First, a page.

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close this bookAn Overview of Disaster Management (Department of Humanitarian Affairs/United Nations Disaster Relief Office - United Nations Development Programme , 1992, 136 p.)
close this folderChapter 1. Introduction to disasters
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View the documentThe disaster problem
Open this folder and view contentsCausal factors of disasters

The disaster problem

This section will describe certain phenomena leading to disasters and emergencies: disaster trends, where they occur and who is most affected by them.

From the outset it is worth reminding ourselves that disasters and emergencies are all too often regarded as aberrant events, divorced from “normal life.” In reality, however, the opposite is true. Disasters and emergencies are fundamental reflections of normal life. They are consequences of the ways societies structure themselves, economically and socially; the ways that societies and states interact; and the ways that relationships between the decision makers are sustained. Hence a flood or an earthquake is not a disaster in and of itself.

The disaster stems from the fact that certain communities or groups are forced to settle in areas susceptible to the impact of a raging river or a volcanic eruption. It is essential to make a distinction between hazards and disasters, and to recognize that the effect of the former upon the latter is essentially a measure of the society’s vulnerability.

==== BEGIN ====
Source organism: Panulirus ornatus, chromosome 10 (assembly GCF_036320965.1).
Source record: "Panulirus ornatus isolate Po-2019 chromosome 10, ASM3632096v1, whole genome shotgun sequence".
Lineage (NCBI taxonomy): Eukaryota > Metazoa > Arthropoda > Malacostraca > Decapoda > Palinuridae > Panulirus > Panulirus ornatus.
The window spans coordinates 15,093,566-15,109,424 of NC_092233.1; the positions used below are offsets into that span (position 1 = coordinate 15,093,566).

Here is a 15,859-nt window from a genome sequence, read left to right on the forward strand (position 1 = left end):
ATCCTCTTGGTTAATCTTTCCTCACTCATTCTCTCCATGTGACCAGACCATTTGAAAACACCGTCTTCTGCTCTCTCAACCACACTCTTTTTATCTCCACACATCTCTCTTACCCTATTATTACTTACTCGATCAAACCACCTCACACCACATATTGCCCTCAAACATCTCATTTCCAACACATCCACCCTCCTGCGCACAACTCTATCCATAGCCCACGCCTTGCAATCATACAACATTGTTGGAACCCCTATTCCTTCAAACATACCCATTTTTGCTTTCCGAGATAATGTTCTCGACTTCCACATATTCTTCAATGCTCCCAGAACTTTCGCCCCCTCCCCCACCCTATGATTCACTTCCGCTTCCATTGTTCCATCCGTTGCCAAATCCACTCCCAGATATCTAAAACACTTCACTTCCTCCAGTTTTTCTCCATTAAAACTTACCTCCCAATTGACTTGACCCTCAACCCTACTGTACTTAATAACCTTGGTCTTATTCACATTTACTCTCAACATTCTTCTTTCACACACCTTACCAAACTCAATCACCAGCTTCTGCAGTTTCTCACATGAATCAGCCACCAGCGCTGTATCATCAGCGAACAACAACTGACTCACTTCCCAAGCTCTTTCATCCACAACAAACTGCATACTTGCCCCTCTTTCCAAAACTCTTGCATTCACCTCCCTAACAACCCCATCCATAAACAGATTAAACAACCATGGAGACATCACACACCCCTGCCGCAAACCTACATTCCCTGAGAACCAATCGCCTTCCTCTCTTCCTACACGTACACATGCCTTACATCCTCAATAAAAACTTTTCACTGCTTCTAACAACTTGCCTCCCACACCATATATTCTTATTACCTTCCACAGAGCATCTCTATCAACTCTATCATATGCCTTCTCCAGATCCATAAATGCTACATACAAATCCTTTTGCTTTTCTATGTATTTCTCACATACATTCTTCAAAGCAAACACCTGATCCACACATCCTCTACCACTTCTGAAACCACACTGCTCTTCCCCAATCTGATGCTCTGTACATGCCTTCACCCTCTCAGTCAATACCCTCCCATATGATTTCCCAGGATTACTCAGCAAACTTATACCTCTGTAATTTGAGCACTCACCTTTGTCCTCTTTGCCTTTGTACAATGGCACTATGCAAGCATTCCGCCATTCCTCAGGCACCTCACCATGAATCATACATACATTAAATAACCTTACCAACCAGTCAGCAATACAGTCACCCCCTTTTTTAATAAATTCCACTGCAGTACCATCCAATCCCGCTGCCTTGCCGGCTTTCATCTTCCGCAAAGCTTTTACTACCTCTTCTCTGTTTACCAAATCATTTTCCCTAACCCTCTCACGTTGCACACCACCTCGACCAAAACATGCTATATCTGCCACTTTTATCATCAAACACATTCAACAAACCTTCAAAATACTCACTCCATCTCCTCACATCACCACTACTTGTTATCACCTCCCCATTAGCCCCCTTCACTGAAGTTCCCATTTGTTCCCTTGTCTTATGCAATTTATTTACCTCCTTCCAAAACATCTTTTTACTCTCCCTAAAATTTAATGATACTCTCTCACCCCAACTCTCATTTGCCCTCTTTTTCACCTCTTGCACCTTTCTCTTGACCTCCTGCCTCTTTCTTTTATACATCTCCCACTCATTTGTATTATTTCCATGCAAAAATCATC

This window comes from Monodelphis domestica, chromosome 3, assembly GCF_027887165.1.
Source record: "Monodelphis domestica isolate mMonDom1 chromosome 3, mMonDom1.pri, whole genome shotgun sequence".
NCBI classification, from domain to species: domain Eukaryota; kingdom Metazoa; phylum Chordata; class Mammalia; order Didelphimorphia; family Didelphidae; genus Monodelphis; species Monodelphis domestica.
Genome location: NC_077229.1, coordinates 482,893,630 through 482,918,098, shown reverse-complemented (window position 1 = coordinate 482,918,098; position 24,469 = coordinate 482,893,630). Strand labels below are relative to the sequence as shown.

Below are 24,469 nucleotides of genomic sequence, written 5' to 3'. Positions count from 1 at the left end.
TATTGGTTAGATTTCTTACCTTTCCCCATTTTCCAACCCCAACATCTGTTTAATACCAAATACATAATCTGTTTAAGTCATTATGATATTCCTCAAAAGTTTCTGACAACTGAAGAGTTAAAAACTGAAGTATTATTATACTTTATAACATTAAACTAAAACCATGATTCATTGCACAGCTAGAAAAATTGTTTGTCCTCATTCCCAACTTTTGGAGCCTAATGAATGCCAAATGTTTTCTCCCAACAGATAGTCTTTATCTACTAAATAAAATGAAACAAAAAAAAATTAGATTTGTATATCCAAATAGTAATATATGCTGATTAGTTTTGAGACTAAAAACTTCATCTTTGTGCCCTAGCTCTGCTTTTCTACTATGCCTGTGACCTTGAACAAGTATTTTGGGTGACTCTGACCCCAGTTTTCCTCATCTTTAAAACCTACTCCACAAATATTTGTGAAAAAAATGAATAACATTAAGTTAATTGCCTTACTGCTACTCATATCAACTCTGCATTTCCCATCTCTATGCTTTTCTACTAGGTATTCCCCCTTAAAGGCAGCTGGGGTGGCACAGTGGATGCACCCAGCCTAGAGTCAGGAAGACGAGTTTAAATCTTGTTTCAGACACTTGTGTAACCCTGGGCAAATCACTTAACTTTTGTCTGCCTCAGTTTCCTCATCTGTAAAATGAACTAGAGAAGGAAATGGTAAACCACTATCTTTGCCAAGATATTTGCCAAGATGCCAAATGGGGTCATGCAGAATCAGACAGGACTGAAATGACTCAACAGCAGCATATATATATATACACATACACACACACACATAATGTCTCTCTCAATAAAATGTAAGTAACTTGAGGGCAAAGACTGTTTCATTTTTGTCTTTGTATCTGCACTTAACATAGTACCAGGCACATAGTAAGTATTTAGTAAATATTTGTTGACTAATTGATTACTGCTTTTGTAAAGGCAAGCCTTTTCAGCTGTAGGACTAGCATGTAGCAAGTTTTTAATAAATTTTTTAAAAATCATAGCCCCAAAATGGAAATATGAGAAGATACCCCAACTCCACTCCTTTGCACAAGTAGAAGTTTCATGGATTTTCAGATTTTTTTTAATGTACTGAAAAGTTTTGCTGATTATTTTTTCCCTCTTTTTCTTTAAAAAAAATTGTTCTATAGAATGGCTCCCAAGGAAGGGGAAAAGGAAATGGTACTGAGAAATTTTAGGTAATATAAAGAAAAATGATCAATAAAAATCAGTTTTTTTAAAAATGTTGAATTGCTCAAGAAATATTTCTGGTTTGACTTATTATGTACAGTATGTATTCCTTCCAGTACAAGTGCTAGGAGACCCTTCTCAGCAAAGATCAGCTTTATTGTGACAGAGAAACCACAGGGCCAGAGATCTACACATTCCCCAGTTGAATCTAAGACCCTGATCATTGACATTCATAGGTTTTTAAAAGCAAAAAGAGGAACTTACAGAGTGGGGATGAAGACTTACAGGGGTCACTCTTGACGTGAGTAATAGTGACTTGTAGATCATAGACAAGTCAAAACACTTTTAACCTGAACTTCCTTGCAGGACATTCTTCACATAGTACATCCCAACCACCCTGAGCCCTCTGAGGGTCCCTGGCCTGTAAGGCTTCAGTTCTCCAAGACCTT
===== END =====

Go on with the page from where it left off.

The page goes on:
The following diagram illustrates this combination of opposing forces. Vulnerability is seen as the progression of three stages:

1. Underlying causes: a deep-rooted set of factors within a society that together form and maintain vulnerability.

2. Dynamic pressures: a translating process that channels the effects of a negative cause into unsafe conditions; this process may be due to a lack of basic services or provisionor it may result from a series of macro-forces

3. Unsafe conditions: the vulnerable context where people and property are exposed to the risk of disaster; the fragile physical environment is one element; other factors include an unstable economy and low income levels.

Figure 1.1 The Disaster Crunch Model

This material has been drawn from the first chapter of the forthcoming book: At Risk - Vulnerability and Disasters, by Piers Blaikie, Terry Cannon, Ian Davis and Ben Wisner (Harper Collins, London and New York).